“Healthcare professionals in acute hospitals are not generally trained in how to communicate with people with dementia. This has an impact on their job satisfaction and stress levels. People with dementia and their relatives also report dissatisfaction with communication in hospital.”

Rebecca O’Brien, Study Author, Clinical Researcher School of Health Sciences/ Division of Rehab, Ageing and Well-being University of Nottingham
This study intended to provide healthcare professionals with ways to communicate more effectively with people living with dementia (PLWD). The authors analysed video recordings of HCPs and PWDs interactions from three inpatient wards. Their analysis led to a recognition of requests which led to patients agreement or refusal
The experts also recognise that no manner of verbal requesting would guarantee compliance or ultimately override a patient’s right to refuse to comply with a request. They identify several features of requests can be seen to precede acceptance, principally the use of higher entitlement requests, and the lowering of contingencies. This indicates that by varying tone, phrasing and question construction led to a more positive response from patients who were confused or resisting care.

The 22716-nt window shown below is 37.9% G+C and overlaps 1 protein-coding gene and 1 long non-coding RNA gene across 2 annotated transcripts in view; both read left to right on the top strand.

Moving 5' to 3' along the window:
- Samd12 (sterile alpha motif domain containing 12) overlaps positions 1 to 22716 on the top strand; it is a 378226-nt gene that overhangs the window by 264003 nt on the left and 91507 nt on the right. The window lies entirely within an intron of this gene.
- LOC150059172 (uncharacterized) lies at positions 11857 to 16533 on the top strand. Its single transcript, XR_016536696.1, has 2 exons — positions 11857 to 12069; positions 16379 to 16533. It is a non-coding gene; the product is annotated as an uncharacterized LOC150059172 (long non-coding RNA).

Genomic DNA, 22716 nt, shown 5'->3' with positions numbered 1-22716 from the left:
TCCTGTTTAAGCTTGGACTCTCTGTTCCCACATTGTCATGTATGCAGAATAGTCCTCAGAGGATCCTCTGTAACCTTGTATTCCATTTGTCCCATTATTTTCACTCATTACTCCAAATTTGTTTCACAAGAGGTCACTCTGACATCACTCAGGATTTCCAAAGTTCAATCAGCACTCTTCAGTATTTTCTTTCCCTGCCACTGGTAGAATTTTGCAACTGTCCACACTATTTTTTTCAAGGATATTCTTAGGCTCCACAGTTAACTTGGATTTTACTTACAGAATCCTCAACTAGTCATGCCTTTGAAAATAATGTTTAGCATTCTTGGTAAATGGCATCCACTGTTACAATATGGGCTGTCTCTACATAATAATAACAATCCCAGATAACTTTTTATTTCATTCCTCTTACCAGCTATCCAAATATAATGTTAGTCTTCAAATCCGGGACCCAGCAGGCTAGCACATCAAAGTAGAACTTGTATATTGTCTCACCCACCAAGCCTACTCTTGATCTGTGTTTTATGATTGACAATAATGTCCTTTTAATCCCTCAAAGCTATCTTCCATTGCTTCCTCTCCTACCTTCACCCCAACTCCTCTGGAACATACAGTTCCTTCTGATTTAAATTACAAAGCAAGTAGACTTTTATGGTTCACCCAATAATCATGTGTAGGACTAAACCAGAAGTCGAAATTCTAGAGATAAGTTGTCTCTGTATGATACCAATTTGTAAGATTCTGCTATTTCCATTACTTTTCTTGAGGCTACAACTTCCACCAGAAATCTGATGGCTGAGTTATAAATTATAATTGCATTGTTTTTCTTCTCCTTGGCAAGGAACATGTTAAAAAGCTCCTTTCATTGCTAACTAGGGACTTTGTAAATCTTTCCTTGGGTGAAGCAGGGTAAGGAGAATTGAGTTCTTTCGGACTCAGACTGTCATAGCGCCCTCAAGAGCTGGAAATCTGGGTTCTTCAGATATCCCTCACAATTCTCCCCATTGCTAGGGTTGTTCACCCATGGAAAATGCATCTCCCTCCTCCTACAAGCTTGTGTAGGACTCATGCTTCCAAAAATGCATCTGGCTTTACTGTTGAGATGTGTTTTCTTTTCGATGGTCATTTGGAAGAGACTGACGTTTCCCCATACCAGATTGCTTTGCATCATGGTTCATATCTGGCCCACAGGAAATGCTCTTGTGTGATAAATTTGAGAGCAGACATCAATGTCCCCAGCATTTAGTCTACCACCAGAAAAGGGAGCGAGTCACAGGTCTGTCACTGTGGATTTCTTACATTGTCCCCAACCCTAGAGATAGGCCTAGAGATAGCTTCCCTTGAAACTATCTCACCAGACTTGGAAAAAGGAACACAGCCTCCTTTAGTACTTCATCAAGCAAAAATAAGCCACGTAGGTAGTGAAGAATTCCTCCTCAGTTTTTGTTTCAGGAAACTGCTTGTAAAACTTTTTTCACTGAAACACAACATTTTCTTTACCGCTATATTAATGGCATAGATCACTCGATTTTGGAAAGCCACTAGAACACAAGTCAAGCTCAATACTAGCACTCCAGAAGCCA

The authors want to equip health professionals with the skills to make requests in different ways. O’Brien also wants “policymakers to understand the importance of the need to train staff in communication skills.” (Source: NIHR and O’Brien et al, 2020)

O’Brien, R., Beeke, s., Pilnick, A. & Harwood, R.H. | 2020| When people living with dementia say ‘no’: Negotiating refusal in the acute hospital setting | Social Science and Medicine | Vol. 263 113188